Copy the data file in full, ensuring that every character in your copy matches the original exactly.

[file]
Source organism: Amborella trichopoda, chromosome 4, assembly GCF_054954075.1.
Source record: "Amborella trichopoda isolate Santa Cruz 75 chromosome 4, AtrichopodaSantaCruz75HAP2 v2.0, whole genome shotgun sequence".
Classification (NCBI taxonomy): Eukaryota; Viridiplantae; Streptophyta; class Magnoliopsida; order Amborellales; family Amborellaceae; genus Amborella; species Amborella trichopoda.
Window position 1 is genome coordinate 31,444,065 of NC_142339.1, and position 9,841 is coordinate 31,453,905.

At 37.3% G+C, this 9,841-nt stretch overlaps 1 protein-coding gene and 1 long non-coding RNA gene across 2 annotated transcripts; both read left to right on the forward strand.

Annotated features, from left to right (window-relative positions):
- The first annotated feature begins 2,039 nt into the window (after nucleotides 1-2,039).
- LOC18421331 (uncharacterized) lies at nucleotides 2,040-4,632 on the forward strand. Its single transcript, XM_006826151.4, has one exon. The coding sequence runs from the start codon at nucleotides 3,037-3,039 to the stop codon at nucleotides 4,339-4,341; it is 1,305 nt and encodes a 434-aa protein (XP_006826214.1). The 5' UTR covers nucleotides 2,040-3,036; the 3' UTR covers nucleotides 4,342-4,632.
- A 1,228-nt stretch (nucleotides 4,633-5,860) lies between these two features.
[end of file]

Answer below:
Source organism: Amborella trichopoda, chromosome 4, assembly GCF_054954075.1.
Source record: "Amborella trichopoda isolate Santa Cruz 75 chromosome 4, AtrichopodaSantaCruz75HAP2 v2.0, whole genome shotgun sequence".
Classification (NCBI taxonomy): Eukaryota; Viridiplantae; Streptophyta; class Magnoliopsida; order Amborellales; family Amborellaceae; genus Amborella; species Amborella trichopoda.
Window position 1 is genome coordinate 31,444,065 of NC_142339.1, and position 9,841 is coordinate 31,453,905.

At 37.3% G+C, this 9,841-nt stretch overlaps 1 protein-coding gene and 1 long non-coding RNA gene across 2 annotated transcripts; both read left to right on the forward strand.

Annotated features, from left to right (window-relative positions):
- The first annotated feature begins 2,039 nt into the window (after nucleotides 1-2,039).
- LOC18421331 (uncharacterized) lies at nucleotides 2,040-4,632 on the forward strand. Its single transcript, XM_006826151.4, has one exon. The coding sequence runs from the start codon at nucleotides 3,037-3,039 to the stop codon at nucleotides 4,339-4,341; it is 1,305 nt and encodes a 434-aa protein (XP_006826214.1). The 5' UTR covers nucleotides 2,040-3,036; the 3' UTR covers nucleotides 4,342-4,632.
- A 1,228-nt stretch (nucleotides 4,633-5,860) lies between these two features.